A state investigation into allegations of excessive use of force by a former Missoula County deputy sheriff has been turned over to Lake County prosecutors to decide whether to file criminal charges.
In May, the Montana Department of Justice opened an investigation into Douglas Hartsell following reports from three other deputies who were present when they say his use of force in arresting a man in November 2017 was overly aggressive.
State authorities have since wrapped up that investigation turned it over to the Missoula County Attorney's Office, who in turn asked the Lake County prosecutors to consider the investigative findings. Department spokesman John Barnes said the DOJ doesn't recommend whether or not charges should be filed, but simply presents the facts of the case and evidence.
Lake County Attorney Steven Eschenbacher told the Missoulian Tuesday he has not yet reviewed the case, and can't until he is appointed as a special prosecutor by the Missoula County commissioners, which is slated to take place on Oct. 2.
The status of Hartsell's case was mentioned during a Tuesday hearing in which Judge Robert "Dusty" Deschamps denied, in part, the Missoulian's request for records related to the November arrest.
Brandon Shea, the 20-year-old arrested in the incident, told the Missoulian that he was resisting and at one point kicked Hartsell. He also said Hartsell lifted him up off the ground using a chain Shea wears around his neck, strangling him to the point he couldn't breathe.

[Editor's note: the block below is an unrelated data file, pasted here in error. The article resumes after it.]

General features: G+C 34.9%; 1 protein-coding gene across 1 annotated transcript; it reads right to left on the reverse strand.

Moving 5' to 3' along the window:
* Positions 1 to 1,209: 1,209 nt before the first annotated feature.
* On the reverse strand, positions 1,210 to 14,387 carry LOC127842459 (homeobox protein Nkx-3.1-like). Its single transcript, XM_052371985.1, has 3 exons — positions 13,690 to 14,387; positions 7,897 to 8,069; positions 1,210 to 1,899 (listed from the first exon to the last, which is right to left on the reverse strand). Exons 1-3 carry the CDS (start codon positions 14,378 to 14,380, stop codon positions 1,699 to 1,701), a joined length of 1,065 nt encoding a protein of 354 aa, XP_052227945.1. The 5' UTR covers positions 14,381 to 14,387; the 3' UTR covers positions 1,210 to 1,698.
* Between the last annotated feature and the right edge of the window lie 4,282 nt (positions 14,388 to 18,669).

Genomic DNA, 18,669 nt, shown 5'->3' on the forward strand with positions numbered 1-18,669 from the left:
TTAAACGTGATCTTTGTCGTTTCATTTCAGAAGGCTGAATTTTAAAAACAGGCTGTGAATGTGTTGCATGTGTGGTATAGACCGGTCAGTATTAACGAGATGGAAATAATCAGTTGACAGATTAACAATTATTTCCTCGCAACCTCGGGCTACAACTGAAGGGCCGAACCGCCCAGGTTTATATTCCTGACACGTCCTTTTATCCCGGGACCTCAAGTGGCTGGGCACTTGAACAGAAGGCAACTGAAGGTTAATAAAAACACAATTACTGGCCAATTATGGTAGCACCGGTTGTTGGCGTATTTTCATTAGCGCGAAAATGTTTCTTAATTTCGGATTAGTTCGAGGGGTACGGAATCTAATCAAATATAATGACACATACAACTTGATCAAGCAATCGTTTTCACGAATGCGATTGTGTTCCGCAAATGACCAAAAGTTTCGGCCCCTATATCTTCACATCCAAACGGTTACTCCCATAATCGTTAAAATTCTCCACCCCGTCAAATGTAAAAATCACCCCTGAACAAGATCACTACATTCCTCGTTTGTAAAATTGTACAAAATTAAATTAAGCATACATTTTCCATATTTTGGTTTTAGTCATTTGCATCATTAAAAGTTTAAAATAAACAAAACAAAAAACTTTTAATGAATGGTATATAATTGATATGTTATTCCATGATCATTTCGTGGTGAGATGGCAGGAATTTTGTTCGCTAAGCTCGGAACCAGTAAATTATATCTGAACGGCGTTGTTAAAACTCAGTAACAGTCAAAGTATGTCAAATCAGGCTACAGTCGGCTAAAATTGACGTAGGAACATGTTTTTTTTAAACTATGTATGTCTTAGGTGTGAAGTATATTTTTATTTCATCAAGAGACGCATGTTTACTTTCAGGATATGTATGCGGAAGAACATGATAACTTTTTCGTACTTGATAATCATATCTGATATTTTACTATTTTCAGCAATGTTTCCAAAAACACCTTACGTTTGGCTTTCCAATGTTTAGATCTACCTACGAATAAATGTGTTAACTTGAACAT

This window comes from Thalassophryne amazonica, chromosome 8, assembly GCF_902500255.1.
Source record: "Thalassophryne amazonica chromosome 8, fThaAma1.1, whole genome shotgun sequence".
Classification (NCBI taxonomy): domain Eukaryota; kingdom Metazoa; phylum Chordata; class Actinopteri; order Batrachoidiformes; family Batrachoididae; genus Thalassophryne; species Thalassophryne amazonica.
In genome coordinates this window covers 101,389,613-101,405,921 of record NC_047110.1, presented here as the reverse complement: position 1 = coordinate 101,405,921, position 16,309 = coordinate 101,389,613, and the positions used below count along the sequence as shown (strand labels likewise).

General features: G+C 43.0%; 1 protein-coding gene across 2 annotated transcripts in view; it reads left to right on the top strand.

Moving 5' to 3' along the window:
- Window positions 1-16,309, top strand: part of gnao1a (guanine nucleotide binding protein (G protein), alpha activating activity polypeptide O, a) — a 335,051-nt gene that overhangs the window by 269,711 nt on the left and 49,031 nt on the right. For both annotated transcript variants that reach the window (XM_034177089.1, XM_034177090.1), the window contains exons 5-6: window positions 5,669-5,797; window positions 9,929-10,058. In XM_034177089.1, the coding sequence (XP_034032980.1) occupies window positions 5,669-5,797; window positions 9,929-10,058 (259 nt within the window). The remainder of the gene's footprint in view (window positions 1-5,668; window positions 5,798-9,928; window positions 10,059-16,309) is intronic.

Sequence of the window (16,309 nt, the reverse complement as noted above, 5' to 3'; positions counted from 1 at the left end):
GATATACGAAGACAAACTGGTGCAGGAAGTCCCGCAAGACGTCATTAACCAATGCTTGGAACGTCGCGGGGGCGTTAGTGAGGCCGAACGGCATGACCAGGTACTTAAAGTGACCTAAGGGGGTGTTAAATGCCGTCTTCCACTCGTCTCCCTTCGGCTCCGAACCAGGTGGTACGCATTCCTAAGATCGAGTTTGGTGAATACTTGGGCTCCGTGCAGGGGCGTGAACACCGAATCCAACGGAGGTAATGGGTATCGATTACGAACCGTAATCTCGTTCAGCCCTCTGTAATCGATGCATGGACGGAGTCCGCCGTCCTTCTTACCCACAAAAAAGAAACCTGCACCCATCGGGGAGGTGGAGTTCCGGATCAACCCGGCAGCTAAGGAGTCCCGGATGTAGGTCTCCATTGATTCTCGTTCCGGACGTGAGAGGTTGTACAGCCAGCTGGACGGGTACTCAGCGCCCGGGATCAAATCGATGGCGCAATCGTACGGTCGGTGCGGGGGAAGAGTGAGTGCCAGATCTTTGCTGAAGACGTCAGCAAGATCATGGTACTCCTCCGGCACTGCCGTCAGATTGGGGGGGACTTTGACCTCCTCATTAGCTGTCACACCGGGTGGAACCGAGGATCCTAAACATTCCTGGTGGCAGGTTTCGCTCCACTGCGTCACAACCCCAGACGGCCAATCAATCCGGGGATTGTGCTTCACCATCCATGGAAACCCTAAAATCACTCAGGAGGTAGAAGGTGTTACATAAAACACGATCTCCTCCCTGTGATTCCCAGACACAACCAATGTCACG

Following the kick, Shea was reportedly pulled from the car, put in leg restraints and then was sat on by one of the deputies, to the point he couldn't breathe, Shea said.
An internal investigation was launched in January and Hartsell subsequently went on medical leave. Hartsell has since left the department on a medical retirement.
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At the Missoulian's request, the Missoula County Attorneys Office initiated a court proceeding to have a judge determine what internal investigative materials from the sheriff's office, as well as the body camera footage from the arrest, should be publicly released.
Hartsell, through his attorney, has sought to block the release of those materials.
On Tuesday, Deschamps ruled to hold back the release of the body camera video and all but one of the investigative records pending the outcome of the Lake County Attorney's decision.
He agreed to release one document that did not mention Hartsell when he files his written order in the case.
Deschamps said he was concerned about releasing confidential criminal justice information that may taint a potential jury pool if charges are eventually filed against Hartsell.
He was also troubled, he said, about the potential to influence this year's sheriff's election by releasing information regarding the sheriff's internal process. Sheriff T.J. McDermott is seeking reelection in November against Travis Waftstet, a detective in the sheriff's office who has been a deputy since 2013.
"It really isn't a legal deal, but it is a concern that because of the way this played out that the timing is going to have some political consequence," Deschamps said. "I hate to be an actor in that whole arena."